He surrendered his chiropractor’s license in June 2016 amid allegations by the Washington State Department of Health that he was sexually involved with patients and told another patient his multiple sclerosis could be cured by drinking breast milk.
In 2013, the state’s Chiropractic Quality Assurance Commission ordered that Martinez be monitored for a period of two years and pay a $1,000 fine after being accused of improperly charging a client’s insurance and misrepresenting his status as a licensed massage practitioner in the state.
The FBI issued a warning two weeks ago to beware of fake treatments, cures or vaccines, as well as unsolicited offers of COVID-19 tests: “When an approved treatment or cure becomes available, the first time you hear about it will not be through an email, telephone call, online advertisement, or unsolicited in-person sales pitch from a stranger.’’
Last week, the FBI raided a Detroit-area medical spa providing high doses of vitamin C therapy to COVID-19 patients; its owner, Dr. Charles Mok, has been charged with health care fraud. In San Diego, Dr. Jennings Ryan Staley, 44, director of the Skinny Beach medical spa, is facing federal fraud charges for allegedly telling patients the antimalarial drug hydroxychloroquine was a “magic bullet” that “cures” COVID-19.
A federal court issued an injunction blocking the Florida-based, nonreligious Genesis II Church of Health and Healing from distributing a “Miracle Mineral Solution” akin to household bleach as a coronavirus cure or treatment. And the Food and Drug Administration has told several cannabis companies to stop claiming their products can prevent coronavirus by reducing inflammation.
The FTC’s warning letters have gone to health clinics, supplement makers and multilevel marketing firms promoting unregulated and unproven COVID-19 treatments and cures.
Those receiving letters include a Minnesota company touting a soap-shaped piece of copper users were supposed to rub on their hands without water, claiming it was more effective “than any other surface tested at deactivating (killing)” COVID-19. A Houston company received a warning letter for marketing a drink it claimed could fight the coronavirus by strengthening the body’s immune system.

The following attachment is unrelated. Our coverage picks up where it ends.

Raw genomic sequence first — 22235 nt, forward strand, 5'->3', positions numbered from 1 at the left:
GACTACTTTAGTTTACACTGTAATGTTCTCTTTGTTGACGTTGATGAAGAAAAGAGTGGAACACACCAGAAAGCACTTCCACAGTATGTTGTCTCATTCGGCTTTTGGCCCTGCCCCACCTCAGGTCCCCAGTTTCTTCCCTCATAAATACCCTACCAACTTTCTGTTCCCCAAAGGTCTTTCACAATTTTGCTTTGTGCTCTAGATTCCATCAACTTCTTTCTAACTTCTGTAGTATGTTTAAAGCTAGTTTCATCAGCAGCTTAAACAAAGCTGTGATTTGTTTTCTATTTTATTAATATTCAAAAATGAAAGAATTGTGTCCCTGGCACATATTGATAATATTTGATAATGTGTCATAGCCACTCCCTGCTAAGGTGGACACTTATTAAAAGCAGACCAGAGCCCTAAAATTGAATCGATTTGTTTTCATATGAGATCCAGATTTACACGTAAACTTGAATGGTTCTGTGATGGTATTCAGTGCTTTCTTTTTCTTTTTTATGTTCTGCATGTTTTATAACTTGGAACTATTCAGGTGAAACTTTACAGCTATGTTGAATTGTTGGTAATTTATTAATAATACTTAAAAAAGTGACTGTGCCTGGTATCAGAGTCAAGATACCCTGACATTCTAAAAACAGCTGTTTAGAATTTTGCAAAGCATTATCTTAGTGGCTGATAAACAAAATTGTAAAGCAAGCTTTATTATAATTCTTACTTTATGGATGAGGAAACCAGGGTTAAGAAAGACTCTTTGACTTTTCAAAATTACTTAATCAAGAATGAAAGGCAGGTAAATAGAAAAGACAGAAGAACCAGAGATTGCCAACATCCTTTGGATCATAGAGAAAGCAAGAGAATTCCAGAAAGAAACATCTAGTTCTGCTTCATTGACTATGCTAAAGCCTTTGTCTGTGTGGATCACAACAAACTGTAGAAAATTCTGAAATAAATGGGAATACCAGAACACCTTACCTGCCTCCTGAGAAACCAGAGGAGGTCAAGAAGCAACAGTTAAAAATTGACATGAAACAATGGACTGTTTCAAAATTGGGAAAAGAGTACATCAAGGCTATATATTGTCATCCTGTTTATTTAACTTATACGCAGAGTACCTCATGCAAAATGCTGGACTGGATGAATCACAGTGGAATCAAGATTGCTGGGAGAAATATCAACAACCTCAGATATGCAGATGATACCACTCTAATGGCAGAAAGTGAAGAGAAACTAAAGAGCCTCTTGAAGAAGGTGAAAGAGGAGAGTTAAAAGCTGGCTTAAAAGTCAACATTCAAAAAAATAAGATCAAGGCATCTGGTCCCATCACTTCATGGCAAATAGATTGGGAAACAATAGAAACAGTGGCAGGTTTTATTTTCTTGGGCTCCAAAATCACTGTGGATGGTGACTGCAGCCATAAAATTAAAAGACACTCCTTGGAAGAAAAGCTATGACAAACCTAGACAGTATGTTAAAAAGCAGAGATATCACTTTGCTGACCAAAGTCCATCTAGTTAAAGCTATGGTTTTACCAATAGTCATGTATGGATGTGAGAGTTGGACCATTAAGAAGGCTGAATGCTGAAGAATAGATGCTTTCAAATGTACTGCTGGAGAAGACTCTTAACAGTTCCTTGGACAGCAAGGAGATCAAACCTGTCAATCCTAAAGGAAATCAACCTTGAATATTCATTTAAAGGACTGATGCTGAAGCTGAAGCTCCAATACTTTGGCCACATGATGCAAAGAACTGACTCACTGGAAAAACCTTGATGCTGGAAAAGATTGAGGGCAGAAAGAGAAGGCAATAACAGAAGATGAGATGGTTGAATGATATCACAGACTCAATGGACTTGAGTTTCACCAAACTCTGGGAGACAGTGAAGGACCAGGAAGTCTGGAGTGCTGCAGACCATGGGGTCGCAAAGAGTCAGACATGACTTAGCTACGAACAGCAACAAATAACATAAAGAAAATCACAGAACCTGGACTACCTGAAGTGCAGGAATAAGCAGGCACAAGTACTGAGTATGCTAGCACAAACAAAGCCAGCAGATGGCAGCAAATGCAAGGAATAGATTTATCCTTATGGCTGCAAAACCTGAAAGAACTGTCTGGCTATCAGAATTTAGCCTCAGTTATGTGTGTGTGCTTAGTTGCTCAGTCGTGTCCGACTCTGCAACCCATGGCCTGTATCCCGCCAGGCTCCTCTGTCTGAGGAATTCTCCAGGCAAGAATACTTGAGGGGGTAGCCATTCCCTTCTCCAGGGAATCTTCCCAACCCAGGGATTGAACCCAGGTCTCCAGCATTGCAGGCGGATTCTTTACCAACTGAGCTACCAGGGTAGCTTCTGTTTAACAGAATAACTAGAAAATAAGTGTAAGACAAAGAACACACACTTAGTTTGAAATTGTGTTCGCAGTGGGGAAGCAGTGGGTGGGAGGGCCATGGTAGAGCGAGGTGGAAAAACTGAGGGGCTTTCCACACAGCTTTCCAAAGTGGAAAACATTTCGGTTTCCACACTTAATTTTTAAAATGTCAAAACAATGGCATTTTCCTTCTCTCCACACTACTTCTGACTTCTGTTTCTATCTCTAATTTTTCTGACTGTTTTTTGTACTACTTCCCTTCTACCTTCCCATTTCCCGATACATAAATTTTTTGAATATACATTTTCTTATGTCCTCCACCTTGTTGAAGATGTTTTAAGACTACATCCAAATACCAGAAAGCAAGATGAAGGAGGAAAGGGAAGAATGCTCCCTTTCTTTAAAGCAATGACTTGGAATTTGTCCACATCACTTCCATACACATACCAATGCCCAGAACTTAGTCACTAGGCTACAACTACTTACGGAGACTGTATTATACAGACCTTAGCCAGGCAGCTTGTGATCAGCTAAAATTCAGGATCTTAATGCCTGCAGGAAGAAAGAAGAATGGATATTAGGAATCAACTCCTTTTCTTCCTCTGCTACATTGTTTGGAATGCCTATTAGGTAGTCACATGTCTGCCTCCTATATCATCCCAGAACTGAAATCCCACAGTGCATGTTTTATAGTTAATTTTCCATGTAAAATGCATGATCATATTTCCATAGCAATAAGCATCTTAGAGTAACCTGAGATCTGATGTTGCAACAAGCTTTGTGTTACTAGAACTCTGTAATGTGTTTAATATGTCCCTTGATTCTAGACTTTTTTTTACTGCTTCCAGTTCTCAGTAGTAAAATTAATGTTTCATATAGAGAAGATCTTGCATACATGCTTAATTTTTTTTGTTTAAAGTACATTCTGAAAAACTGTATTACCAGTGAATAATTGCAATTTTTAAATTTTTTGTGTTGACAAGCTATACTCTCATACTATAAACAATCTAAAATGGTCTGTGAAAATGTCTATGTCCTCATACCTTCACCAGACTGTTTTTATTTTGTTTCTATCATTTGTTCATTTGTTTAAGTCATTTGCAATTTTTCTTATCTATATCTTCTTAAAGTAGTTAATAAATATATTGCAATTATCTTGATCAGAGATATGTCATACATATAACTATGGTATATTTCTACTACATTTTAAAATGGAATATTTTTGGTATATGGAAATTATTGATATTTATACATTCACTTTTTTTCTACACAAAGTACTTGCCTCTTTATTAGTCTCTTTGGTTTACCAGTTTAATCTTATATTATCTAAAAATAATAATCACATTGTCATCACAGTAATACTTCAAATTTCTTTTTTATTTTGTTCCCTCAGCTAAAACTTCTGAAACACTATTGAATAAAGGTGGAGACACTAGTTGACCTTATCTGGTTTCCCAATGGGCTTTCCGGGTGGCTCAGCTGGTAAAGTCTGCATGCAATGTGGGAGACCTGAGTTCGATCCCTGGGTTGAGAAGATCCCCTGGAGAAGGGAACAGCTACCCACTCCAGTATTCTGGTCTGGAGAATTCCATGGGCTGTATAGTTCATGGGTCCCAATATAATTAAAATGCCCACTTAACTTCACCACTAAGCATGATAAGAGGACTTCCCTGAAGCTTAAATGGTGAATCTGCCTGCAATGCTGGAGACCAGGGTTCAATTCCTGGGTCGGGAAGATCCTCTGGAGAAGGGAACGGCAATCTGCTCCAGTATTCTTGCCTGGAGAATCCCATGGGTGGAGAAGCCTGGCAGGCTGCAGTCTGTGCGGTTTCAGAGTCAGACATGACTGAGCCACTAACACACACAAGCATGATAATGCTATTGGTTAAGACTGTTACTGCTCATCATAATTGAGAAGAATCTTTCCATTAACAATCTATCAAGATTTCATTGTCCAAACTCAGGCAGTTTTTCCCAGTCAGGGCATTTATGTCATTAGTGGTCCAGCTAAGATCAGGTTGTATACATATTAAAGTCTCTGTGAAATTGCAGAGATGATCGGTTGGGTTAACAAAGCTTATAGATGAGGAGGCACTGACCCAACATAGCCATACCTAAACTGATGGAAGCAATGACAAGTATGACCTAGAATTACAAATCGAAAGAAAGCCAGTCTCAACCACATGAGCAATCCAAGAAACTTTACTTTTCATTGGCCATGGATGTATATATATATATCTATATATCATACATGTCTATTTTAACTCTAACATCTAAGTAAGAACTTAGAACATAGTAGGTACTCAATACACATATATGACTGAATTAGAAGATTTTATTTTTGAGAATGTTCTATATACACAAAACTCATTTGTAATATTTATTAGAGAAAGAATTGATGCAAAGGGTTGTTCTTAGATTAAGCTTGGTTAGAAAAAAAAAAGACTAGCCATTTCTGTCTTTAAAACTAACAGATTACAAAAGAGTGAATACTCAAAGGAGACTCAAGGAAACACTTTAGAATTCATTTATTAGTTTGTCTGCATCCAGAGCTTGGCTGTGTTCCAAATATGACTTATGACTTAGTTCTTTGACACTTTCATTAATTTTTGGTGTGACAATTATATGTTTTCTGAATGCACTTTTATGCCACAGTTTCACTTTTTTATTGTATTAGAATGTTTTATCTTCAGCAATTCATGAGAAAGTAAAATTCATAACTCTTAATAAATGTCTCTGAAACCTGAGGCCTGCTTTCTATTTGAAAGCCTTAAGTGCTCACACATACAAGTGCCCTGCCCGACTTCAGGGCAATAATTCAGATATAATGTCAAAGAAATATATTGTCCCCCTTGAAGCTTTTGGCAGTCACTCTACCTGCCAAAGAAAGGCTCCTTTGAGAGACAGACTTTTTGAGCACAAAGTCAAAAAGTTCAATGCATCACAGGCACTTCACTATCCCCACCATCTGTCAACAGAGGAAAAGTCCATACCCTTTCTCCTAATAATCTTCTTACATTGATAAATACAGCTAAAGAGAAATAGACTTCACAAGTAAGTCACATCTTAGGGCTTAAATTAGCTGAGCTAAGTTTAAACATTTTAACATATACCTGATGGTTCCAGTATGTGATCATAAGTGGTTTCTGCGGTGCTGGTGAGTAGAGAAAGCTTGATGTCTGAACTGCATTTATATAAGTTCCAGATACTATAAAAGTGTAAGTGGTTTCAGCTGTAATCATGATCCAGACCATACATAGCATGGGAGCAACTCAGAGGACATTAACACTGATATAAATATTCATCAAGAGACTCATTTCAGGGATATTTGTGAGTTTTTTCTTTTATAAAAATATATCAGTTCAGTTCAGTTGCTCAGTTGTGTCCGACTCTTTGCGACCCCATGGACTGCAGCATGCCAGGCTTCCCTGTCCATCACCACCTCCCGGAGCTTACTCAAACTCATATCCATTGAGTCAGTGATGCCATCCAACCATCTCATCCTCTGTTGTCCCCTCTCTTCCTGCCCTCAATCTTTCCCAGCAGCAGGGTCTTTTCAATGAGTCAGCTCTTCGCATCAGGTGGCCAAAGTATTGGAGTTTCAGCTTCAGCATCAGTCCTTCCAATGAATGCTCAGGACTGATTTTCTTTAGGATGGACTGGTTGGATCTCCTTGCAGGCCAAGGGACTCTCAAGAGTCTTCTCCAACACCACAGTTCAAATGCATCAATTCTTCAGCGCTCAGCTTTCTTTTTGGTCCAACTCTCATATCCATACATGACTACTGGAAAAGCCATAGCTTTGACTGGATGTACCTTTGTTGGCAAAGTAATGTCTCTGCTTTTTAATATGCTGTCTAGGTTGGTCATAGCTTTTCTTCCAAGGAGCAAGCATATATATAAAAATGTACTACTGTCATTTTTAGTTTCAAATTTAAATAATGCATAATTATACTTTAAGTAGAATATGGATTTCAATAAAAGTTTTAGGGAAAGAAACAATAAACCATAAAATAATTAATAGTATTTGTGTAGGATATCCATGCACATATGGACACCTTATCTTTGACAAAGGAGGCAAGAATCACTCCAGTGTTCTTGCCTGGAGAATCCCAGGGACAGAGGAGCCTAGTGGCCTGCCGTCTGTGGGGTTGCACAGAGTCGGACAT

Richard Cleland, an assistant director in the FTC’s advertising practices division who signed the letter to Absolute Health, said he couldn’t comment on whether the clinic complied, citing agency rules prohibiting him from discussing specific companies. Cleland did say response to the letter campaign has been “positive,’’ though the agency has had to follow up with some companies before they complied fully.
He reiterated: “We are prepared to follow up with enforcement, as appropriate, in cases of noncompliance.’’
When Stine, 55, launched North Coast Biologics in 2008, it was lauded for eschewing venture capital financing and a technique that sought to make cancer-fighting treatments through an attempt to isolate antibodies.
Stine referenced his background in his Facebook post, while also writing: “No government or corporation is ever going to protect us. We are the ones who have to look out for each other.”
In an interview Tuesday, Ferguson said Stine’s background as a scientist poses a particular problem.
“I would say anytime someone has the veneer of a professional, a trusted source, a doctor, a scientist, that raises my concern that Washingtonians may think this is a solution to the challenge they’re facing right now,” Ferguson said. “It makes them more ‘credible’ to an unsuspecting Washingtonian, who’ll say ‘Hey, this guy says they’re a scientist, or a doctor — I trust that type of person.’ ”
Ferguson said Stine hadn’t contacted his office by midafternoon Tuesday and he would seek legal action — including a possible court injunction — if Stine doesn’t respond. He said his office is investigating at least seven other Washington companies making similar claims.
“It’s hard to overstate how vulnerable people are — it’s a desperate time,” Ferguson said. “People are scared. And when people are in a situation like that, it’s easy to make a bad decision. And to reach out for a ‘cure’ or ‘solution.’ So, I take this extremely seriously.”
CORRECTION: An early version of this story gave Johnny Stine’s age as 54. He is 55.